Young Man with Sword (dummy board) thumbnail 1
Young Man with Sword (dummy board) thumbnail 2
Image of Gallery in South Kensington
On display at V&A South Kensington
British Galleries, Room 54, Henrietta Street Room

Young Man with Sword (dummy board)

Dummy Board Figure
ca. 1745 (made)
Artist/Maker
Place Of Origin

Dummy boards are life-size, flat, wooden figures painted and shaped in outline to resemble figures of servants, soldiers, children, and animals. The taste for using illusionistic painted figures as a form of house decoration probably originated in the trompe l’oeil, or life-like interior scenes painted by Dutch artists in the early 17th century. Dummy boards continued to be produced into the 19 th century. They were placed in corners and on stairways to surprise visitors, or in front of empty fireplaces in the summer. Most were made by professional sign-painters, who also produced the hanging street signs prevalent until the late 18th century.

It is likely that this figure was made by a professional sign painter. Most dummy boards were produced in this way and sold through cabinet-makers and upholsterers. Sign painters also worked to commission and would provide the client with original designs for approval.

Materials & Making
Dummy boards were made out of a single piece of wood or, like this one, an assembly of tongued and grooved boards cut to shape and reinforced at the back with battens. The front of the figure was smoothed down, primed and painted with oils and the back was more roughly finished and painted black. A block or bracket behind the feet supported the board. The mysterious item in this figure's right hand may have been used to fix it to a wall or door. Dummy boards were usually bolted a few inches in front of a wall to help create a convincing shadow. They also had a chamfered edge from front to back to add to the illusion.


object details
Categories
Object Type
Materials and Techniques
Oil on pine
Brief Description
Dummy board, oil on wood panel, young man with sword, British ca.1745
Physical Description
Life-size cut-out painting of a young man holding a sword. He wears a short white wig with black bow, red coat and breeches, white waistcoat, lace cravat and cuffs, white stockings and black shoes with a sword.
Dimensions
  • Height: 38cm
  • Width: 31cm
This print was originally part of a volume that was broken up into individual plates. Dimensions taken from departmental notes.
Style
Gallery Label
British Galleries: This painted figure dressed in the style of the 1740s is a dummy board figure, or ' inanimate companion'. They may have been intended simply for amusement, although very little is known for sure about how they were placed in a room or what their purpose was. This one, standing on a stone floor, may originally have been intended for a hall.(27/03/2003)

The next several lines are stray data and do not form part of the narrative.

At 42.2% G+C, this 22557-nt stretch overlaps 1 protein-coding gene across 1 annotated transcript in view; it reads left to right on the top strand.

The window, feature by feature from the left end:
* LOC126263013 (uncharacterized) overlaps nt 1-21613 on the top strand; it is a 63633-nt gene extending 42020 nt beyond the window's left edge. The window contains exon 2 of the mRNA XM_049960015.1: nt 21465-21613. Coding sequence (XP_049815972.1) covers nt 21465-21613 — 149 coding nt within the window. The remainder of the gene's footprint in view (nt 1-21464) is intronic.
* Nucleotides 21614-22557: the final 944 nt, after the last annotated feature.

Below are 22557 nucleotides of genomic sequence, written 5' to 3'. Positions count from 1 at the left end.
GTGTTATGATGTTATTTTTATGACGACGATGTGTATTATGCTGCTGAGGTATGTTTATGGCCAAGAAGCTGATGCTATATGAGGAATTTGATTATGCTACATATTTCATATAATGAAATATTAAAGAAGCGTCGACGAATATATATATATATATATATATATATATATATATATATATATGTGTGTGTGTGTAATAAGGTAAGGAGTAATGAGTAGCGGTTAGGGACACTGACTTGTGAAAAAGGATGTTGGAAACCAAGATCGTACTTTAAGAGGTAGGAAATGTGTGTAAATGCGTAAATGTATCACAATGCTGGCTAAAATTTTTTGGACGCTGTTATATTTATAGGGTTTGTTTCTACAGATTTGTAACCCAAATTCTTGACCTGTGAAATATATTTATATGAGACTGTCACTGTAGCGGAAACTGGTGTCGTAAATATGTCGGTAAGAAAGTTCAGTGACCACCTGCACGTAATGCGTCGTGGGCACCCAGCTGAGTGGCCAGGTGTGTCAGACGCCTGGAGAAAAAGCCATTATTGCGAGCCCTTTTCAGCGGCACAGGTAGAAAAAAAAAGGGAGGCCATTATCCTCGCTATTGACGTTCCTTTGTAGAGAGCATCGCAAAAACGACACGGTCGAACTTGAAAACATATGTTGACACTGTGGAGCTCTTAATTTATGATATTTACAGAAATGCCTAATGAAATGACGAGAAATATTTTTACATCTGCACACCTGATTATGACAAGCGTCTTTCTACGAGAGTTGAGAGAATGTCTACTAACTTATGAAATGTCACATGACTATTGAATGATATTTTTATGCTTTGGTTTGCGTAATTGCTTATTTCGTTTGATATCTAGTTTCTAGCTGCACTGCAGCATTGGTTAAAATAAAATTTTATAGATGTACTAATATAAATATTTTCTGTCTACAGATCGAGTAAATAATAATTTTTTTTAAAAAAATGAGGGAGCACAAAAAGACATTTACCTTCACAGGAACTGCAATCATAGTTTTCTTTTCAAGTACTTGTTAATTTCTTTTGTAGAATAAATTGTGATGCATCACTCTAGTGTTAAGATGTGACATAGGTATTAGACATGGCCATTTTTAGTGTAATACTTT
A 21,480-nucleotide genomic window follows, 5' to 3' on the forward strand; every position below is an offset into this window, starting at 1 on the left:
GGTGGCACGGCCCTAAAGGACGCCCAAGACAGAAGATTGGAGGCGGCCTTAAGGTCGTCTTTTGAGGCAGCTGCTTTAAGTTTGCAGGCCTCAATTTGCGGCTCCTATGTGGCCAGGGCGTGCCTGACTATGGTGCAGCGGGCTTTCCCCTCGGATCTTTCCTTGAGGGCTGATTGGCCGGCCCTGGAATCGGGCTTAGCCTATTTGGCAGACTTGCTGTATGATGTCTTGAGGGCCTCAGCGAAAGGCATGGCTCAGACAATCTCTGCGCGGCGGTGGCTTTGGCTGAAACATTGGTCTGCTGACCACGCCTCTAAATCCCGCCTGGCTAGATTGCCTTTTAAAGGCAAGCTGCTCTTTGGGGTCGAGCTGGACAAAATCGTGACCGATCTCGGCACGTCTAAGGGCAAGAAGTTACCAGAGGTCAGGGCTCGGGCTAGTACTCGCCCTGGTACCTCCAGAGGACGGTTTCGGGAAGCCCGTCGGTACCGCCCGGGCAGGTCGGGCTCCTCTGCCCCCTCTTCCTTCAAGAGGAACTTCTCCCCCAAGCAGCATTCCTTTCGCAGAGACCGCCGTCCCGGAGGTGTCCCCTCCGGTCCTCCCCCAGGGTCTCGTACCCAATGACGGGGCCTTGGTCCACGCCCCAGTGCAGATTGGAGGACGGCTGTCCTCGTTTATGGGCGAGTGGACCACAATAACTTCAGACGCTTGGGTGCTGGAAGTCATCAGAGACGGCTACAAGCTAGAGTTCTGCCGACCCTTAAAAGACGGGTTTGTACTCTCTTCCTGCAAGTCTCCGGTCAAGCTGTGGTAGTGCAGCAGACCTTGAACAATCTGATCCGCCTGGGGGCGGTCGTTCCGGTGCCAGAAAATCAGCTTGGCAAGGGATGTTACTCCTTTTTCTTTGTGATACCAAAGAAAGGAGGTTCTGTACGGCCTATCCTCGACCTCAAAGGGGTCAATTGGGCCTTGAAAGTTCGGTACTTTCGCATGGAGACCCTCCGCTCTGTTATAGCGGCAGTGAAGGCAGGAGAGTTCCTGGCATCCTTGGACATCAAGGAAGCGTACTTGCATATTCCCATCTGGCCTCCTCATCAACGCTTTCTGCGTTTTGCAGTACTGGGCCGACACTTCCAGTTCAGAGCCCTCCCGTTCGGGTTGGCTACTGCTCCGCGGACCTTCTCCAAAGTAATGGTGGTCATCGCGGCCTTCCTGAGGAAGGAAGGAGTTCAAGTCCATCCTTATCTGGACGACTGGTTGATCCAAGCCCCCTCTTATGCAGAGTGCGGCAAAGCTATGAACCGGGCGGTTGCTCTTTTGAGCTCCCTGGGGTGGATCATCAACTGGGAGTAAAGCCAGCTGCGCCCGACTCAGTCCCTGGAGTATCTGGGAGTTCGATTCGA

Credit line
Given by W. J. Fieldhouse
Object history
Made in Britain
Historical context
A flagged stone floor is visible between the feet, so the figure presumably ushered visitors into a hall. The function of the item in his right hand is unclear - perhaps it was intended to fix the figure to a wall or door.
Subjects depicted
Summary
Dummy boards are life-size, flat, wooden figures painted and shaped in outline to resemble figures of servants, soldiers, children, and animals. The taste for using illusionistic painted figures as a form of house decoration probably originated in the trompe l’oeil, or life-like interior scenes painted by Dutch artists in the early 17th century. Dummy boards continued to be produced into the 19 th century. They were placed in corners and on stairways to surprise visitors, or in front of empty fireplaces in the summer. Most were made by professional sign-painters, who also produced the hanging street signs prevalent until the late 18th century.



It is likely that this figure was made by a professional sign painter. Most dummy boards were produced in this way and sold through cabinet-makers and upholsterers. Sign painters also worked to commission and would provide the client with original designs for approval.

Materials & Making
Dummy boards were made out of a single piece of wood or, like this one, an assembly of tongued and grooved boards cut to shape and reinforced at the back with battens. The front of the figure was smoothed down, primed and painted with oils and the back was more roughly finished and painted black. A block or bracket behind the feet supported the board. The mysterious item in this figure's right hand may have been used to fix it to a wall or door. Dummy boards were usually bolted a few inches in front of a wall to help create a convincing shadow. They also had a chamfered edge from front to back to add to the illusion.
Bibliographic Reference
Graham, Clare. Dummy Boards and Chimney Boards. Shire Album 214, Aylesbury: Shire Publications Ltd, 1988. 32 p., ill. ISBN 085263921X
Collection
Accession Number
W.41-1925

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record createdMarch 27, 2003
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